In a previous post, “Beginnings: How Would You Finish the Story?,” we reminded you that a story, after presenting background information, begins with an inciting moment--an incident that sparks the action that follows (the story proper). Following this moment, the story’s conflict is complicated as increasingly difficult obstacles are thrown into the protagonist’s path until a turning point is reached and the story starts in the opposite direction, ending in a resolution (comedy) or a catastrophe (tragedy). Then, we provided summaries of the way that three well-known horror stories begin and invited you to create your own middles and endings for these stories, alternative to the actual ones that the writers of these stories wrote. We suggested that you then consult an Internet source to see how the actual stories developed their middles and endings. The stories are Alfred Hitchcock’s Psycho, Stephen King’s Needful Things, and The Thing From Another World.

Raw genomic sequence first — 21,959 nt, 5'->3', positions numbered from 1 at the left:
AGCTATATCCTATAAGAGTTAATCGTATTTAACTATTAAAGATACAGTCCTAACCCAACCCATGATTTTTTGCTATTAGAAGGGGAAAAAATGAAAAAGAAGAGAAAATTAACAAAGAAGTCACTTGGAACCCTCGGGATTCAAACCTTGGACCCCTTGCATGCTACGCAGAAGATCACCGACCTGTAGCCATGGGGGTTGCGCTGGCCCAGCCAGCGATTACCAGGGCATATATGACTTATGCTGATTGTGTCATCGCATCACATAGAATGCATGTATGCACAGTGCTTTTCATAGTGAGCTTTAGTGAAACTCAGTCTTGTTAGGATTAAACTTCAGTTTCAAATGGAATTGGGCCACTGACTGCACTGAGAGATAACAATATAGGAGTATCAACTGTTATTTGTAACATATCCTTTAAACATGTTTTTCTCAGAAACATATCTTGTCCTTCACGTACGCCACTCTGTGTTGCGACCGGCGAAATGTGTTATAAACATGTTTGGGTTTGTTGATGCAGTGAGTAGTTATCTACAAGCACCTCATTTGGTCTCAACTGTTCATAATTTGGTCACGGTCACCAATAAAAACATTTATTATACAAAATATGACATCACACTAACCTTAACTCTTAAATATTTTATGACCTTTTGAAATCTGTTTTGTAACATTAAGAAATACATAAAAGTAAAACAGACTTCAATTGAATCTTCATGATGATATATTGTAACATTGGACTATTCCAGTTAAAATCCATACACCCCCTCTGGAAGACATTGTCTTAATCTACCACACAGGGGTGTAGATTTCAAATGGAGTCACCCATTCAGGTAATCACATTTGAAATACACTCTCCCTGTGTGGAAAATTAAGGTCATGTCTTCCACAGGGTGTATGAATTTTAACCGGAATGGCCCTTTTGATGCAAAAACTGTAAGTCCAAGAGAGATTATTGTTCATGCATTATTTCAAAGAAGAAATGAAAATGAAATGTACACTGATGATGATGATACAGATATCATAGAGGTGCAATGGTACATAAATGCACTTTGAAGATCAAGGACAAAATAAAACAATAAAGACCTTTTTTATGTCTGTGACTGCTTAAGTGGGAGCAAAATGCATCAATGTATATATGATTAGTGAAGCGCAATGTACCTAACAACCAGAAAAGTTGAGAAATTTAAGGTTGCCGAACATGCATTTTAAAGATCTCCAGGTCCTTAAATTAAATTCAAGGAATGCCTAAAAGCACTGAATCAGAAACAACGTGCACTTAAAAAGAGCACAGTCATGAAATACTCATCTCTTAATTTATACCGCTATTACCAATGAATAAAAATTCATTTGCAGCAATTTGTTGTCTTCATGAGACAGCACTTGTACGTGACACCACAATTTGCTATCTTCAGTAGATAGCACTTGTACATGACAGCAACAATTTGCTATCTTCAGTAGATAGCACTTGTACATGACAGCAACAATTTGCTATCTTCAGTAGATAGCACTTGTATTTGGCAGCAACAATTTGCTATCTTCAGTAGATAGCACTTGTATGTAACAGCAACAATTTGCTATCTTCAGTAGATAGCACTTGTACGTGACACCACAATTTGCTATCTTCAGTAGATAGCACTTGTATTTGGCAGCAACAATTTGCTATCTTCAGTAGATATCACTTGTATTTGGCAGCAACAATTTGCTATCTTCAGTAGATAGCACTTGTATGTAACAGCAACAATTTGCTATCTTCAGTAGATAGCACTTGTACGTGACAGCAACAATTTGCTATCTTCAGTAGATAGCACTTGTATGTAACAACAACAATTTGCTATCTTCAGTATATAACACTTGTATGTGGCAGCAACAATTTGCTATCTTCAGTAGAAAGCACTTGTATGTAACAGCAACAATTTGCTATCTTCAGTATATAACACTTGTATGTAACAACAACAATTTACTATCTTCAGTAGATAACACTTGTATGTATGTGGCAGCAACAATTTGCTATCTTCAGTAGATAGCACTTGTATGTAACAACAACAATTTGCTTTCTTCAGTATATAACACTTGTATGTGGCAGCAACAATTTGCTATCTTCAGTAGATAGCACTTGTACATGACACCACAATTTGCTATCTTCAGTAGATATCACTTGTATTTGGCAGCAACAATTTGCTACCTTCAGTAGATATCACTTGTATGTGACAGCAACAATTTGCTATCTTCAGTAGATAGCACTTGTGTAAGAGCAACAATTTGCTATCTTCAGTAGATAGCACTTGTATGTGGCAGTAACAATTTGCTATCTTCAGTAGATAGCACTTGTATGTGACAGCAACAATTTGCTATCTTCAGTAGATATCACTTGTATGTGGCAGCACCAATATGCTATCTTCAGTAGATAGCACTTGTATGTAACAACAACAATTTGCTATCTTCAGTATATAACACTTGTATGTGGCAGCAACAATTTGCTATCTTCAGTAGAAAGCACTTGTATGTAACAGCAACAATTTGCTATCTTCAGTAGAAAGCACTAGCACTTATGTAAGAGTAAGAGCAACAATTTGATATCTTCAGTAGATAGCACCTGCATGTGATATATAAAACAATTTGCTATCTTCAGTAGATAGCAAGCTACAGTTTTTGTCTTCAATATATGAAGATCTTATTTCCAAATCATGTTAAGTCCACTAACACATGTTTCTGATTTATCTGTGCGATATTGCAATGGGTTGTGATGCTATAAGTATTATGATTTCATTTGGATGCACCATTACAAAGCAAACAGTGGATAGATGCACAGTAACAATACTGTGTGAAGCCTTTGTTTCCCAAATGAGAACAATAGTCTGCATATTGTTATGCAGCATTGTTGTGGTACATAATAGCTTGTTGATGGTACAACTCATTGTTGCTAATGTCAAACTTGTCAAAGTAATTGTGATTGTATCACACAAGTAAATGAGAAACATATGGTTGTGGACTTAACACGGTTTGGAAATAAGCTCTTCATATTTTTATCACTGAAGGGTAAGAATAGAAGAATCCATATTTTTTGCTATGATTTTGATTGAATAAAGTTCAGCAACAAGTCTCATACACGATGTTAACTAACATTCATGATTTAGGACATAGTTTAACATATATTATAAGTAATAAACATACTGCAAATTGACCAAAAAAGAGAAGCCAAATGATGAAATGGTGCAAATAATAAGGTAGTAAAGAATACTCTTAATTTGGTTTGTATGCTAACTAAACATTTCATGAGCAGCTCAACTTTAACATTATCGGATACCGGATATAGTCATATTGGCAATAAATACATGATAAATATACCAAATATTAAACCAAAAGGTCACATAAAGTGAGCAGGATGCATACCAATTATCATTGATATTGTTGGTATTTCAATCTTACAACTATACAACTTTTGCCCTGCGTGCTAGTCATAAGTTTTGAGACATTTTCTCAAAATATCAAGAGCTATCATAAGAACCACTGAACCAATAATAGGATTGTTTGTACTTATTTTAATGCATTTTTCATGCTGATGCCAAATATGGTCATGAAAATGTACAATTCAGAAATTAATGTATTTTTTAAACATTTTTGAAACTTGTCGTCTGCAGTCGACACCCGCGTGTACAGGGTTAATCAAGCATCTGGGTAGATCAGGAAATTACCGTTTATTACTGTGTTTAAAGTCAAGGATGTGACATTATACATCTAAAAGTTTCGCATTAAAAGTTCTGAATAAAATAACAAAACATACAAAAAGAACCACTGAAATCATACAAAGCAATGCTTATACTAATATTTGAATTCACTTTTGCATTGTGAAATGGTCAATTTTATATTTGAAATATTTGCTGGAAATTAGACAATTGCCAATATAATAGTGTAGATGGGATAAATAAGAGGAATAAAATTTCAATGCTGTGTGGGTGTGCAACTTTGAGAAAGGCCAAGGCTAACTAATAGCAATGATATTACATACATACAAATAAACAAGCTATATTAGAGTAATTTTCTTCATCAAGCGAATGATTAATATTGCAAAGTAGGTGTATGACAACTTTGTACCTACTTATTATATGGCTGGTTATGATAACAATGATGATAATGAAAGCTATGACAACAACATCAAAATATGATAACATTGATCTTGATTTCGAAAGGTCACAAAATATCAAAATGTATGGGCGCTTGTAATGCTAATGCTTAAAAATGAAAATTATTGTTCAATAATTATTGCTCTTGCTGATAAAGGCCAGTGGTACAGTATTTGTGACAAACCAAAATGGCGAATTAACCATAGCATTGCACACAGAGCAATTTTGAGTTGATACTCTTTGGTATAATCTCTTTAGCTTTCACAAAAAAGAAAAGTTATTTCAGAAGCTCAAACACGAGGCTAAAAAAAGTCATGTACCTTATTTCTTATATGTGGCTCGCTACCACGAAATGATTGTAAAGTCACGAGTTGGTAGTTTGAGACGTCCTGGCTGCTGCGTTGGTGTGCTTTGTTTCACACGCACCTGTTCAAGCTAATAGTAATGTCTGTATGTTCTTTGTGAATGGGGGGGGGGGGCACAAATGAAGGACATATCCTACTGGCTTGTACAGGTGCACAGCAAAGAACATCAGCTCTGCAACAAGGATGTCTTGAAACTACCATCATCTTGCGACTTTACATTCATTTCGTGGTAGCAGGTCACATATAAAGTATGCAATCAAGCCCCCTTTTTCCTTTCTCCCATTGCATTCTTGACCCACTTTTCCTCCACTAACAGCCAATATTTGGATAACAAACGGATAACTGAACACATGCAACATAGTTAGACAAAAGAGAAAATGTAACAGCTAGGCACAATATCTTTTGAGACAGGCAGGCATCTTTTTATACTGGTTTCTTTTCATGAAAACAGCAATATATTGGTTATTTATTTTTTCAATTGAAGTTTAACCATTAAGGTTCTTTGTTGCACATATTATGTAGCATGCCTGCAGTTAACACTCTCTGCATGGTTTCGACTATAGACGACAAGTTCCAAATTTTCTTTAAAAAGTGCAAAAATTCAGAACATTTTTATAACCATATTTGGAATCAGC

Since you may not remember, in detail, how these stories developed their middles and endings, even after consulting an online summary of them, we’ll summarize their middles in this post and offer some comments upon them. In a later post, we’ll do the same with regard to these stories’ endings.
Let’s start with Psycho:
Let’s see how the screenwriters, Joseph Stefano and Samuel A. Taylor (unaccredited), developed the middle of this story.
Norman panics upon discovering Marion’s bloody corpse. However, he manages to wrap her body inside the shower curtain and cleans up the mess. Placing her body and all her belongings, including the stolen money, which Marion had hidden in a folded newspaper, into the trunk of her car, he pushes it down a slope, into a swamp.